WASHINGTON – A federal arbitrator has ordered the Department of Veterans Affairs to remove an online listing of major disciplinary actions taken against VA employees, ruling that the public posting violates the Privacy Act and the agency’s labor contract with the American Federation of Government Employees.
AFGE, which represents 260,000 VA employees nationwide, filed a grievance against the VA in July 2017, immediately after the agency first published online a list of disciplinary actions taken against VA employees dating back to the start of the Trump administration. An arbitrator with the Federal Mediation and Conciliation Service took over the case when the parties could not reach agreement.
The arbitrator determined that the VA violated the Privacy Act by failing to seek or obtain employees’ consent before publishing the Adverse Actions Report, and also violated AFGE’s labor contract with the VA by publishing employees’ personally identifiable information on a public-facing website. He also found that the VA committed an unfair labor practice by failing to satisfy its bargaining obligations with AFGE.
“The decision to disclose to the general public the information in its published form, notwithstanding efforts to scrub or sanitize other information that even more readily permitted identification of particular disciplined employees, flagrantly disregarded the Agency’s own General Counsel’s advisory opinion and the rights of those employees whose particular work circumstances allowed them particularly to be identified,” the arbitrator wrote in its ruling, which was issued March 5.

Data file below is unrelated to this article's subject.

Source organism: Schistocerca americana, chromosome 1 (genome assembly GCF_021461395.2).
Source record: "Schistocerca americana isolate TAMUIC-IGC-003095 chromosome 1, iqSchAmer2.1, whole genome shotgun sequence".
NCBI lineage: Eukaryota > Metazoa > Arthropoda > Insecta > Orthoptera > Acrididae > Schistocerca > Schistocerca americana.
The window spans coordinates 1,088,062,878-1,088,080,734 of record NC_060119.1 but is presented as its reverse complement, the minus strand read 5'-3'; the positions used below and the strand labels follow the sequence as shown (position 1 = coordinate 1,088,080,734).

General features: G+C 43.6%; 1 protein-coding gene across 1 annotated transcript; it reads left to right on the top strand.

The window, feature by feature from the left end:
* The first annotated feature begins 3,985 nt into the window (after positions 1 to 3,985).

The arbitrator ordered that the VA remove the Adverse Actions Report from the web and cease and desist publishing the report until it achieves compliance with the Privacy Act, AFGE’s collective bargaining agreement, the agency’s Handbook, and the Federal Service Labor-Management Relations Statue. The report has been removed from the VA website, and AFGE’s National Veterans Affairs Council is working with the agency to implement the rest of the arbitrator’s instructions.
“In a pursuit to shame employees and erode veterans’ trust in the VA, agency leaders ignored the advice of legal counsel and posted details of employees’ disciplinary records online in such a way that individual employees could be identified by their coworkers, if not the general public,” AFGE National President J. David Cox Sr. said. “VA leaders should be focusing on improving veterans’ access to quality health care at VA facilities, not publicly shaming employees and violating their privacy.”